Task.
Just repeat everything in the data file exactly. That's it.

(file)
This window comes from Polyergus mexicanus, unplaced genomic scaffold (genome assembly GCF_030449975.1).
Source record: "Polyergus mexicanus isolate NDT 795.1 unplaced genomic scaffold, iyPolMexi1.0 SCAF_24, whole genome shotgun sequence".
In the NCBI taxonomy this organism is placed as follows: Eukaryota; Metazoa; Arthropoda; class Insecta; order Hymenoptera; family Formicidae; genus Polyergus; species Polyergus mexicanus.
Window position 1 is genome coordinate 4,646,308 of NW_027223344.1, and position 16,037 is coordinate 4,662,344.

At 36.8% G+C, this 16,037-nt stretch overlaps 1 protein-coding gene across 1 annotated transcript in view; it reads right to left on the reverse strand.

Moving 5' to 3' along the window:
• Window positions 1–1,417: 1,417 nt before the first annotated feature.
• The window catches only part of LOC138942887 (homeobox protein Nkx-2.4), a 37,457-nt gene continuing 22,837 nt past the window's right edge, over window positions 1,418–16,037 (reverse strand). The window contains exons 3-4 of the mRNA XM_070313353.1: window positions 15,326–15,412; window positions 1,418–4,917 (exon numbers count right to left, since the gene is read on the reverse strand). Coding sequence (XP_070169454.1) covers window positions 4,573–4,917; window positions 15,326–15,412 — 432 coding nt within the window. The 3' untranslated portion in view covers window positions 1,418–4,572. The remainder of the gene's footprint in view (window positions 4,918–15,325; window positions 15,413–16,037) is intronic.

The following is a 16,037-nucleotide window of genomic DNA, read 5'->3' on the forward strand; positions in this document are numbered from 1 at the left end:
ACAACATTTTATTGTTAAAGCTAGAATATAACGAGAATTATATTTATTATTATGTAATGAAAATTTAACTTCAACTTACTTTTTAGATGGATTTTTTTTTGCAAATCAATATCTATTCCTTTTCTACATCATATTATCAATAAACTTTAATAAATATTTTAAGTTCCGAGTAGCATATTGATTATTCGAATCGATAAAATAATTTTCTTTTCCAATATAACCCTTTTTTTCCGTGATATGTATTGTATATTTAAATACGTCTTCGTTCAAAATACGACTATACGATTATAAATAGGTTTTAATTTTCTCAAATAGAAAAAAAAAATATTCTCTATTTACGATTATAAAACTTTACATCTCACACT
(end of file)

This window comes from Polyergus mexicanus, unplaced genomic scaffold (genome assembly GCF_030449975.1).
Source record: "Polyergus mexicanus isolate NDT 795.1 unplaced genomic scaffold, iyPolMexi1.0 SCAF_24, whole genome shotgun sequence".
In the NCBI taxonomy this organism is placed as follows: Eukaryota; Metazoa; Arthropoda; class Insecta; order Hymenoptera; family Formicidae; genus Polyergus; species Polyergus mexicanus.
Window position 1 is genome coordinate 4,646,308 of NW_027223344.1, and position 16,037 is coordinate 4,662,344.

At 36.8% G+C, this 16,037-nt stretch overlaps 1 protein-coding gene across 1 annotated transcript in view; it reads right to left on the reverse strand.

Moving 5' to 3' along the window:
• Window positions 1–1,417: 1,417 nt before the first annotated feature.
• The window catches only part of LOC138942887 (homeobox protein Nkx-2.4), a 37,457-nt gene continuing 22,837 nt past the window's right edge, over window positions 1,418–16,037 (reverse strand). The window contains exons 3-4 of the mRNA XM_070313353.1: window positions 15,326–15,412; window positions 1,418–4,917 (exon numbers count right to left, since the gene is read on the reverse strand). Coding sequence (XP_070169454.1) covers window positions 4,573–4,917; window positions 15,326–15,412 — 432 coding nt within the window. The 3' untranslated portion in view covers window positions 1,418–4,572. The remainder of the gene's footprint in view (window positions 4,918–15,325; window positions 15,413–16,037) is intronic.

The following is a 16,037-nucleotide window of genomic DNA, read 5'->3' on the forward strand; positions in this document are numbered from 1 at the left end:
ACAACATTTTATTGTTAAAGCTAGAATATAACGAGAATTATATTTATTATTATGTAATGAAAATTTAACTTCAACTTACTTTTTAGATGGATTTTTTTTTGCAAATCAATATCTATTCCTTTTCTACATCATATTATCAATAAACTTTAATAAATATTTTAAGTTCCGAGTAGCATATTGATTATTCGAATCGATAAAATAATTTTCTTTTCCAATATAACCCTTTTTTTCCGTGATATGTATTGTATATTTAAATACGTCTTCGTTCAAAATACGACTATACGATTATAAATAGGTTTTAATTTTCTCAAATAGAAAAAAAAAATATTCTCTATTTACGATTATAAAACTTTACATCTCACACT